Qualcomm's QuIC Adds Open-Source DRM For Brand New Snapdragon 820
Written by Michael Larabel in Hardware on 15 September 2015 at 09:43 AM EDT. 12 Comments
HARDWARE --
Qualcomm's Innovation Center (QuIC) sent out patches this morning for providing open-source hardware enablement for their new Snapdragon 820 (MSM8996) via the free software MSM DRM/KMS driver.

In late 2014 was the big surprise when Qualcomm's QuIC began contributing to the MSM DRM driver that was started as a reverse-engineered, community-driven DRM display driver led by Rob Clark who has also been developing the Freedreno Gallium3D driver for reverse-engineered Qualcomm 3D GPU support.

That open-source DRM driver enablement work has continued and the latest patches out of their innovation center offer MSM8996 support, a.k.a. the Snapdragon 820.

What makes this even more amazing? For those not paying attention to the mobile space, the Snapdragon 820 is very new with details on it still being released and it not yet shipping in devices. See the Snapdragon blog, "The Snapdragon 820 is the most powerful mobile processor we’ve ever made. So it only made sense that we would give it the most advanced modem we’ve ever designed. Qualcomm Technologies is proud to announce that the Snapdragon 820 will feature breakthrough LTE and Wi-Fi technologies, made possible by an integrated, and newly upgraded, X12 LTE modem."

The Snapdragon 820 uses a Adreno 530 graphics processor that right now has OpenGL ES 3.1 + AEP support while OpenGL ES 3.2 drivers are coming. The Adreno 500 series are Qualcomm's first graphics processors designed as well with Vulkan in mind. While there's the MSM8996 display support, it's a pity that QuIC isn't yet backing any open-source user-space via Freedreno Gallium3D.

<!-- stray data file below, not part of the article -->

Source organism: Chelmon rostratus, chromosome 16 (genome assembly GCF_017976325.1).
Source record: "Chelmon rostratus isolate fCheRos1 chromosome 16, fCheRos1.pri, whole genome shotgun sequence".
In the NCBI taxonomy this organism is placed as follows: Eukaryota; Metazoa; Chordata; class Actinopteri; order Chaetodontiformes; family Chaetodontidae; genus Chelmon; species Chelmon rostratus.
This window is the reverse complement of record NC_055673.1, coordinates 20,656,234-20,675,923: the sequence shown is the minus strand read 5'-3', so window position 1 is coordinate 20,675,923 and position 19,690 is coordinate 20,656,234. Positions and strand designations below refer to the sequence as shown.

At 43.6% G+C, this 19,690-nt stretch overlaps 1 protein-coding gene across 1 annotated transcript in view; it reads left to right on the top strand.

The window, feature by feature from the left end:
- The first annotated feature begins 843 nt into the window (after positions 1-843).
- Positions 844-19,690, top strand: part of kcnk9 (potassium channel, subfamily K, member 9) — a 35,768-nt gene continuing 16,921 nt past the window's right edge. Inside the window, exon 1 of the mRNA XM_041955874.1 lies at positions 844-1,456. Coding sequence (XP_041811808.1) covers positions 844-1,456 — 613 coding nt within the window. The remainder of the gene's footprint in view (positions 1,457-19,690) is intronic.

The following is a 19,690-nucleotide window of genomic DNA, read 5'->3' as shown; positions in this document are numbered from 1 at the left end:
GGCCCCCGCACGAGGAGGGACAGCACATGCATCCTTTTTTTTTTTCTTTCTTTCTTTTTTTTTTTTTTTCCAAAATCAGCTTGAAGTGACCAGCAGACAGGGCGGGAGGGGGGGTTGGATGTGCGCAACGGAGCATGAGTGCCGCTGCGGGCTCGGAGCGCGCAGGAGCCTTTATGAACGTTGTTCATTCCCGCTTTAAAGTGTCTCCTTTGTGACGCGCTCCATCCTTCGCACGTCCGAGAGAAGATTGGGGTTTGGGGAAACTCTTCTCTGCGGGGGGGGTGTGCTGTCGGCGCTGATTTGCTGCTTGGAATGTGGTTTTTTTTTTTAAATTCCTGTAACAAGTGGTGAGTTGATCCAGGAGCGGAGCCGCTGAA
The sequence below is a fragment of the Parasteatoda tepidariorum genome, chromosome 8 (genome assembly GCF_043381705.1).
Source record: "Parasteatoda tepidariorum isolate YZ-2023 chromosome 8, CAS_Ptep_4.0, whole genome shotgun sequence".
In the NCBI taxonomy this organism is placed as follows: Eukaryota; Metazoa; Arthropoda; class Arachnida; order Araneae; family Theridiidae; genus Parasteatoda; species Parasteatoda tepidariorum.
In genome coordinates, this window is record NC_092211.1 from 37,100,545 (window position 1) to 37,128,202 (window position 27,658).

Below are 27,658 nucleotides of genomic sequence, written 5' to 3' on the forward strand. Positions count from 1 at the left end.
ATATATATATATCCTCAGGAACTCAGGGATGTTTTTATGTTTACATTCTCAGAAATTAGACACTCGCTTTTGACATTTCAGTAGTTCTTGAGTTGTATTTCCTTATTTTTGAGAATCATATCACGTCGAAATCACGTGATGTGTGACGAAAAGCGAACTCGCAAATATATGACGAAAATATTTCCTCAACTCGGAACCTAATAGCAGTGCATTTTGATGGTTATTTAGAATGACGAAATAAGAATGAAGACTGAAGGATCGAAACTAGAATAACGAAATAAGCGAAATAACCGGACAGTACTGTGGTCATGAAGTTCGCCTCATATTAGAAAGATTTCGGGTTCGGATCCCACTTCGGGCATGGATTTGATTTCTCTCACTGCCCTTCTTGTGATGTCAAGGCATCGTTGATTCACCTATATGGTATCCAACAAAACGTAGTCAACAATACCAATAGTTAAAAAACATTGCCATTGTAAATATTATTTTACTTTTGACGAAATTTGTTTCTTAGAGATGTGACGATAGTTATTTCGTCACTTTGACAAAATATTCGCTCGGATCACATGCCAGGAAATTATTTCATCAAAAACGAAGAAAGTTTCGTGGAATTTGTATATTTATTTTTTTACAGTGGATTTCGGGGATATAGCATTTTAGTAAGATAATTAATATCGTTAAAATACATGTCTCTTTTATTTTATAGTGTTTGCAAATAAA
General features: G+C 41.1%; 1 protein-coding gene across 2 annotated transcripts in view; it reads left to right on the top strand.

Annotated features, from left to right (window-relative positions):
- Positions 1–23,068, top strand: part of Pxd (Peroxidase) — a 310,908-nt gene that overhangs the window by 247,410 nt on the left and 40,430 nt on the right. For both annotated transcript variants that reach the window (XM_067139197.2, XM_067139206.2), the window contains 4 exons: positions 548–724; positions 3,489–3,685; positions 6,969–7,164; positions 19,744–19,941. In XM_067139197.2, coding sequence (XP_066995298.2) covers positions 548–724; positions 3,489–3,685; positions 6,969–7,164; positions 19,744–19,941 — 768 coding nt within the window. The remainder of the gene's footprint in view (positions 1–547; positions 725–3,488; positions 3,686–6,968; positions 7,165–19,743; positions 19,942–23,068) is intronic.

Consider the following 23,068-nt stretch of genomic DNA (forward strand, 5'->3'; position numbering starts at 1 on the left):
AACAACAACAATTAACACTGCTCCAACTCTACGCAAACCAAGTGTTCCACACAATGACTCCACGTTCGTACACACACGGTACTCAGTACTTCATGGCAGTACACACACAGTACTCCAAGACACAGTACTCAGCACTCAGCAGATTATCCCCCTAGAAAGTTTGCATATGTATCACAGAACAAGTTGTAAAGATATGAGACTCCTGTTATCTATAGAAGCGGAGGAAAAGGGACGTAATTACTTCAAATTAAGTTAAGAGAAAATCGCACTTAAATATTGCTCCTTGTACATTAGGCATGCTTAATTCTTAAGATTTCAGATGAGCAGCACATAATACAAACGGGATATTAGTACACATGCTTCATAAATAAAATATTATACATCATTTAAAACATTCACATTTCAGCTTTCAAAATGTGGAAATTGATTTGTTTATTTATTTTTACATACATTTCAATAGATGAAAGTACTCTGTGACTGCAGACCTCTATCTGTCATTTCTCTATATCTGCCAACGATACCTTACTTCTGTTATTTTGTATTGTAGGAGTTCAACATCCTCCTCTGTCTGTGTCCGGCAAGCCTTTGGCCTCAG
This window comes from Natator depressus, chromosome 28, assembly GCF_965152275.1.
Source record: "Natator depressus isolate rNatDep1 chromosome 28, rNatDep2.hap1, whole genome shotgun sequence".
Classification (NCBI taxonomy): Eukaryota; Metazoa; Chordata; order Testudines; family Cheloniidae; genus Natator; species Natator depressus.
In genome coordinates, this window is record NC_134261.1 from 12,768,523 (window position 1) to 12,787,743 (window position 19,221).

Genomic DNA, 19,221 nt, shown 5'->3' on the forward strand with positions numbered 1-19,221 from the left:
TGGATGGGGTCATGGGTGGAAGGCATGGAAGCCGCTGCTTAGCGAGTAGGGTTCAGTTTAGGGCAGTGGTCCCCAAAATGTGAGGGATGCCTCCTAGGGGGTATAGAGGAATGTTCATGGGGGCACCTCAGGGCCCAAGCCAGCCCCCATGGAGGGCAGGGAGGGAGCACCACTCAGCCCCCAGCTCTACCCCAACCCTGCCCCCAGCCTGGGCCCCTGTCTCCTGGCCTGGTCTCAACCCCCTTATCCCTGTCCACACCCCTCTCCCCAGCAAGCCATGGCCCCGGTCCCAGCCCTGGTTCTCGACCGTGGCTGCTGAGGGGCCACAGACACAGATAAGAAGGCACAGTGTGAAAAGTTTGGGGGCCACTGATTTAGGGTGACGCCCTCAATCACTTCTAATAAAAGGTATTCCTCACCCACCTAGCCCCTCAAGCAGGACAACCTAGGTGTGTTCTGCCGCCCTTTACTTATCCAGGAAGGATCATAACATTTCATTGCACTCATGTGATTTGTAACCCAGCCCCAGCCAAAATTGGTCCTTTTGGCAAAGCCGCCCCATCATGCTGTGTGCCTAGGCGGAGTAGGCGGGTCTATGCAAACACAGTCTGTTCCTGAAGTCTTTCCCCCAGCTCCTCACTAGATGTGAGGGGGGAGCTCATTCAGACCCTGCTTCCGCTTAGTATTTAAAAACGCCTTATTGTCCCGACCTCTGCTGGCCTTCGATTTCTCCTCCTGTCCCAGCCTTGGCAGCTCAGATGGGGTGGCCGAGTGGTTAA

The patch series (ten patches in total right now) for adding support to the MSM DRM driver explains, "This series of patches adds support for MSM8996, including MDP5 v1.7. Note that only the HDMI interface is supported for now."
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Michael Larabel is the principal author of Phoronix.com and founded the site in 2004 with a focus on enriching the Linux hardware experience. Michael has written more than 10,000 articles covering the state of Linux hardware support, Linux performance, graphics drivers, and other topics. Michael is also the lead developer of the Phoronix Test Suite, Phoromatic, and OpenBenchmarking.org automated benchmarking software. He can be followed via Twitter or contacted via MichaelLarabel.com.

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